GAA Football

Conor Glass hoping to follow in footsteps of Dublin star Fenton

Glen and Derry midfielder Conor Glass at the launch of this year’s AIB GAA club championships and AIB camogie club championships. Picture by Sportsfile
Neil Loughran

IF you’re willing to learn, then learn from the best – and that’s exactly what Conor Glass has been doing after meticulously studying Dublin’s five-time Allstar midfielder Brian Fenton since coming home from Australia last year.

The towering Maghera man made a big impact during his first full senior campaign in county colours as Rory Gallagher’s Derry gained promotion from Division Three, before pushing Donegal all the way in an engrossing Ulster Championship derby clash.

However, his decision to leave behind an AFL career with Hawthorn was fully vindicated earlier this month when he helped Watty Graham’s, Glen lift the John McLaughlin Cup for the first time, sending them through to an Ulster preliminary round showdown with Donegal champions St Eunan’s, Letterkenny on Sunday.

And the 24-year-old admits that - on Gallagher’s advice - he looked to two-time Footballer of the Year Fenton for inspiration as he adapted to Gaelic football after five years Down Under.

“I’ve literally watched that much footage of Brian Fenton over the years,” said Glass, speaking at AIB’s club championship launch yesterday.

“Rory Gallagher was actually the one who told me to watch out for him, watch his vision, watch his games, and that’s literally what I did – just model my game on him, and whatever he does well, try and implement it in my game.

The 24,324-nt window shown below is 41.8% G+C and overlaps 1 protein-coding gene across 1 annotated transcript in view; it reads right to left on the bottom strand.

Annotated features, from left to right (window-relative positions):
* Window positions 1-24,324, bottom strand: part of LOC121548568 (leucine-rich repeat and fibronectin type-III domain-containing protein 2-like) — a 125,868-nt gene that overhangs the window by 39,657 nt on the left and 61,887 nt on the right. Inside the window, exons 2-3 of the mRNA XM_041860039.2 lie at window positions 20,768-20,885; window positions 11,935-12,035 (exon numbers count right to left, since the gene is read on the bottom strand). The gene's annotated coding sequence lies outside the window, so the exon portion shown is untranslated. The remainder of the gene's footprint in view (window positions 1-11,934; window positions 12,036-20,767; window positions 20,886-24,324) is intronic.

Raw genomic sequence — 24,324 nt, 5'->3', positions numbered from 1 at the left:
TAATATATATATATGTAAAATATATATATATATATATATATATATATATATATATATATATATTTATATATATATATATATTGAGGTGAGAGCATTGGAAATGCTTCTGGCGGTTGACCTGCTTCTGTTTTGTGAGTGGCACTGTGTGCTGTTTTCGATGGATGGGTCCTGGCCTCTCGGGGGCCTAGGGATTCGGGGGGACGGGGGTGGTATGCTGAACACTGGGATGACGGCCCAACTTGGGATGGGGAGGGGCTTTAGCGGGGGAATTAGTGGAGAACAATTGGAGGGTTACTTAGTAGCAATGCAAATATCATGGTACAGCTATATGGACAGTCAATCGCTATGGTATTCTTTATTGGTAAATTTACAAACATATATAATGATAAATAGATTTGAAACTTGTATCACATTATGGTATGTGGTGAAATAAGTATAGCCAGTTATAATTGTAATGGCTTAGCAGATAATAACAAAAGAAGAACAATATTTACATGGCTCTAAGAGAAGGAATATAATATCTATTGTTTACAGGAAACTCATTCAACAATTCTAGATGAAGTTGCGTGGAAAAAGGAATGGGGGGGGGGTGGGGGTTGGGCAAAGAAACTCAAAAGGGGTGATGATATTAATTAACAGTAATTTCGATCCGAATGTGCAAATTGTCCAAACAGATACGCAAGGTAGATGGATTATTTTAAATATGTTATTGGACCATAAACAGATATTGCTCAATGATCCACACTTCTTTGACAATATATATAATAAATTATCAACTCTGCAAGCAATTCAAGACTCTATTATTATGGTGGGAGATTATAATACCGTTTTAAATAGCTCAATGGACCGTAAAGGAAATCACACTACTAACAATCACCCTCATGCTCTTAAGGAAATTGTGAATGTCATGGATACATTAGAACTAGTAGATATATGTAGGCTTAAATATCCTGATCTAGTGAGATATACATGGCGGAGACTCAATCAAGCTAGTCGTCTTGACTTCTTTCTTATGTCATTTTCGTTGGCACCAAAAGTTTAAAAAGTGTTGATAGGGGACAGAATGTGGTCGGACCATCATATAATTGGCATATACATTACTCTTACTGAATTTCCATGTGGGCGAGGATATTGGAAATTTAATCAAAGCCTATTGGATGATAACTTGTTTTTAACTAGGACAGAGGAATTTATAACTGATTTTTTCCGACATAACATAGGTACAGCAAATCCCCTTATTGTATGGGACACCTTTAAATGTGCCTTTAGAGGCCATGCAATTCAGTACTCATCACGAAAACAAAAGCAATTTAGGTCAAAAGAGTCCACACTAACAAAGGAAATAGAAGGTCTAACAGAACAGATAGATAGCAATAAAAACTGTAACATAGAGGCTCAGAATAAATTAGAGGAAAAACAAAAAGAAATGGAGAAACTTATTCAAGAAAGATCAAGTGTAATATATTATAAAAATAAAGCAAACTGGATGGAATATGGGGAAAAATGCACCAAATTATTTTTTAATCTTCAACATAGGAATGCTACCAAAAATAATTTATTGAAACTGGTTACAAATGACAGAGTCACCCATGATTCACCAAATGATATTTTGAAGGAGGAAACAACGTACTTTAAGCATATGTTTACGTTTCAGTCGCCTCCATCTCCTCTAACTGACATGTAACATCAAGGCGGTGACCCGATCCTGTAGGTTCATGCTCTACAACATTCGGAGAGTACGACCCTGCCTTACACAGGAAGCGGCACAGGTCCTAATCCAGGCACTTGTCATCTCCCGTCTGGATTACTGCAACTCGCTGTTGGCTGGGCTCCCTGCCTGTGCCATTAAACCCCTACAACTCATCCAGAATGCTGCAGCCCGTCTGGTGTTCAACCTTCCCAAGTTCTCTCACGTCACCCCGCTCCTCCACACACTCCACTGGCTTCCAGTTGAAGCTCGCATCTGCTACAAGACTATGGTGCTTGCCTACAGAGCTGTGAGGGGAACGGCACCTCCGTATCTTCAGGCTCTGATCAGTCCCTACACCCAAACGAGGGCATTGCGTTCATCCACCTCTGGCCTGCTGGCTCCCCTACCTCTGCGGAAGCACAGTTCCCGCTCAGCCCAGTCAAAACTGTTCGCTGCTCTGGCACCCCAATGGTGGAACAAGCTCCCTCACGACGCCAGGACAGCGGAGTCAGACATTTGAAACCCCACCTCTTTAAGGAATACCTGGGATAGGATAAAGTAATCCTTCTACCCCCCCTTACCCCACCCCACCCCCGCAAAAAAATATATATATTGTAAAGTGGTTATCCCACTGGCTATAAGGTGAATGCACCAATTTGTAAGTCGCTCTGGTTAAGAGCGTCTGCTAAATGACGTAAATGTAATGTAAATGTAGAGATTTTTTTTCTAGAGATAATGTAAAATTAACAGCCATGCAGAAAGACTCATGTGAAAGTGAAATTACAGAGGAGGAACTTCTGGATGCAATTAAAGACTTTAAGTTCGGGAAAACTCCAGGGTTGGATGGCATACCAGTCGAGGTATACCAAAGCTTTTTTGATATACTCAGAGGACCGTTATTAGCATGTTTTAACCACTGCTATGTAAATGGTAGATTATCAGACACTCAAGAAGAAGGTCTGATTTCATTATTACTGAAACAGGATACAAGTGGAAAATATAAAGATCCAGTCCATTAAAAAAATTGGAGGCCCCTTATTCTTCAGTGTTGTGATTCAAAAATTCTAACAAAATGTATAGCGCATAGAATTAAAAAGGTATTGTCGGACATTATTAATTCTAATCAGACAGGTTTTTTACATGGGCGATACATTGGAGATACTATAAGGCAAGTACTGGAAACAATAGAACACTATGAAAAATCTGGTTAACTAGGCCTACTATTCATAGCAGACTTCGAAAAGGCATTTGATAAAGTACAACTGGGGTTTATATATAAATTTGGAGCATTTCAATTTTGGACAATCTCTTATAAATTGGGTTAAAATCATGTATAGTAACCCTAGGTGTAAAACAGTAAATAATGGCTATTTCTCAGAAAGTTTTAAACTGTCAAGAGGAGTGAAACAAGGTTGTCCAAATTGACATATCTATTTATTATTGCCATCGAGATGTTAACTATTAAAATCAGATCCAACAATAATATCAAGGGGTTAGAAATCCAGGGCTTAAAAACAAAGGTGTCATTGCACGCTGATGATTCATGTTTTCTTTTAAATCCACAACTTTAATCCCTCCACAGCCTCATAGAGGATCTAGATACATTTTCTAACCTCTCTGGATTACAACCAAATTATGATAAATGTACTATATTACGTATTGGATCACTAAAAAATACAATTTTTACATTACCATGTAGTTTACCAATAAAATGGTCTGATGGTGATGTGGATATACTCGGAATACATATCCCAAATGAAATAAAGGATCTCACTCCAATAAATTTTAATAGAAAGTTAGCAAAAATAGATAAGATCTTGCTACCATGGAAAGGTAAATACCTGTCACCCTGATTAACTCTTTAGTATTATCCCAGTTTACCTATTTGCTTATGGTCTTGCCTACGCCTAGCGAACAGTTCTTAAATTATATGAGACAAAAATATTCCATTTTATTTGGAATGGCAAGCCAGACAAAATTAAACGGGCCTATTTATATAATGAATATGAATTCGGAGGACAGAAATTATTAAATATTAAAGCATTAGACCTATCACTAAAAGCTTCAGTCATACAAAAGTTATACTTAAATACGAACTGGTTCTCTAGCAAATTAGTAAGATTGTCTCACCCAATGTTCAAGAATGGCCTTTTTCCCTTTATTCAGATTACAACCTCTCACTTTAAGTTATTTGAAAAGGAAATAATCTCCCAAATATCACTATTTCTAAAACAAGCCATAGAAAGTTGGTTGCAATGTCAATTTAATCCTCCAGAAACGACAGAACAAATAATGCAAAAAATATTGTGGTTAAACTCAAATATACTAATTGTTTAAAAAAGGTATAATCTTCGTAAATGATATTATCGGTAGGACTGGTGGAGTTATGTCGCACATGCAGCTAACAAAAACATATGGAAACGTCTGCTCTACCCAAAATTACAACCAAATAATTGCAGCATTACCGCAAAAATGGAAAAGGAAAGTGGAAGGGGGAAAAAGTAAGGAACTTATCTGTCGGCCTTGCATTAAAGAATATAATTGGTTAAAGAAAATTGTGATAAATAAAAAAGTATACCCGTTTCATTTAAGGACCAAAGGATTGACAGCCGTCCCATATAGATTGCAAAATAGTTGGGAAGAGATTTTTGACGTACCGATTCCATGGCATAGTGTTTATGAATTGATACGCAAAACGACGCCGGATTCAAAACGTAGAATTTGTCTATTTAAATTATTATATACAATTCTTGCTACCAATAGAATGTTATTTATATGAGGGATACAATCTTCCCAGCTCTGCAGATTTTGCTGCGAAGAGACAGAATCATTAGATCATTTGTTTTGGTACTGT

“He gets a lot of turnovers but he hits the scoreboard a lot as well. He has that fitness base of getting up and down the pitch. He is obviously a very versatile player. I have similar physical attributes to him, the more times I can get up and down the pitch, whether it is to create turnovers or get on the scoreboard, I will do.

“It has obviously worked for him in the past and he has been footballer of the year on multiple occasions, so he is obviously doing very well.

“Hopefully in the next couple of years I will be playing against him at some stage.”

For now, though, Glass’s full focus is on Letterkenny and carrying on the form that blew away Slaughtneil in that Derry decider less than a fortnight ago.

With a side backboned by all-conquering minor sides during the past decade, Glen finally fulfilled their potential at senior level, burying the painful memories of the 2019 final defeat to Magherafelt when Glass could only watch from the bench due to contractual obligations with Hawthorn.

“It’s a complete relief. I burst into tears after the game. It was just an amazing feeling. One of my goals coming home was to win a county title with Glen and to do it in my first year was something pretty special.

“Having your friends and family around you to celebrate was one of the main reason why I came home.”

Since booking Sunday’s date with St Eunan’s, Glen have been installed among the bookies’ favourites to not only win Ulster, but go all the way to the All-Ireland club crown.

For Glass and his team-mates, though, dealing with expectation is nothing new.

“At the end of last week it probably sunk in a bit more, but we don’t really have time to dwell on it, to be honest.

“It’s obviously good that people recognise that we put in a good performance and that we have a very strong team, but we’ve had that expectation throughout this year and we’ve performed. All we can do now is focus on each game as it comes and focus purely on Letterkenny.”

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GAA Football